Introduction

It is said that American Newspaper frequently seems to thrive in proportion to the general activity surrounding it; indeed, to this day, the finest papers operate in the largest, most bustling cities. The newspapers of the old west, then were no exception to this rule, as the relatively high level of commotion on the untamed frontier only served to the heighten the desire for the stability and assurance that the institution of the press seemed to promise. Further, while the frontier newspaper often came into existence to satisfy the wants of an information starved populace, other times the printer struck out on his own and attempted to beckon people to the town he wished to promote. So, the western newspaper supports a number of contradictory impulses, as the western printer and his paper could both denote stability and promote mobility.

paperin' ain't easy!
Hardships abounded for the western newspaperman

In his 1831 tour of the United States, Alexis De Tocqueville noted that “In America there is scarcely a hamlet that has not its newspaper.” Indeed, this is especially true of frontier America, as among the most notable aspect of the 19th century frontier newspaper was the sheer number of daily and weekly papers in existence. In the 1820s Cincinnati had seven weeklies and two dailies.(Lyon, 5) The frosty frontier burg of St. Paul, Minnesota, population 10,000, was able to support four dailies and 3 weeklies.(Boorstein, 125)Meanwhile Tucson, Arizona kept six papers in business. (Lyon, 5).
a typical press
A typical smaller printing press.

Aside from the declaration of their ubiquity, it can be difficult to make sweeping generalizations regarding 19th century Western newspapers. Indeed, the tracts could take all manner of form, from the meticulous work of a devoted local citizen, eager to spread the news about town, to the bulletin of an unscrupulous huckster, one who took the citizenry’s money for little in return. The content of the paper, too varied wildly. From single issue political periodicals to religious papers on a mission to save souls, the frontier paper frequently did more than simply report the news. As diverse as the land they purported to cover, the western newspaper is not an easily explained entity; suffice to say the paper filled a need for the denizens of the western states in the 19th century.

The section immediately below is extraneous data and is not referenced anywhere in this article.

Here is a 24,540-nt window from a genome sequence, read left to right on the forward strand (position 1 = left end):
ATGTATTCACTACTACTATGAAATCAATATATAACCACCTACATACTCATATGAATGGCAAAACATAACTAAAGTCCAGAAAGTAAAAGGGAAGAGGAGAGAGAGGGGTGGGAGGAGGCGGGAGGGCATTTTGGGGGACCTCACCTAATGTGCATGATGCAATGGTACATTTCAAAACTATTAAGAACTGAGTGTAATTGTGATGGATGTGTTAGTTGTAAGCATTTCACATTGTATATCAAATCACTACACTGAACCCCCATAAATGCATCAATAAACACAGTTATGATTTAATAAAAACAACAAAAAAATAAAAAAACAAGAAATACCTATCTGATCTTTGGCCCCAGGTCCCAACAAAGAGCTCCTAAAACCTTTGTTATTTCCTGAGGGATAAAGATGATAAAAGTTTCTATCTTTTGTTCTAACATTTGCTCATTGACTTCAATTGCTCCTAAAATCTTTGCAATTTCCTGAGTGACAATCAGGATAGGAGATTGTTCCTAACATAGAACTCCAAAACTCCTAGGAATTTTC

Although a vital institution, most of the frontier papers were a far cry from their modern day successors. Indeed, in articulating the sundry items that he considered to be worthy of print, the editor of the Missouri Gazette included "essays on morals and government, concise pieces of history, antiquities, topography, botany and vegetable materia medica, and mineralogy, with such hints on husbandry as may tend to induce the planter to embrace those wonderful advantages nature has thrown in his way, indian manners and customs with their best speeches, cases argued and determined in our courts, or any thing that may contribute to enliven the passing moment by an ingenious Tale or Song, which will be gratefully received and carefully inserted." (Quoted in Dary, 129). Apparently, for a population aching for some sort of intellectual stimulation, any "news" was good news.


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Last updated January 20, 2002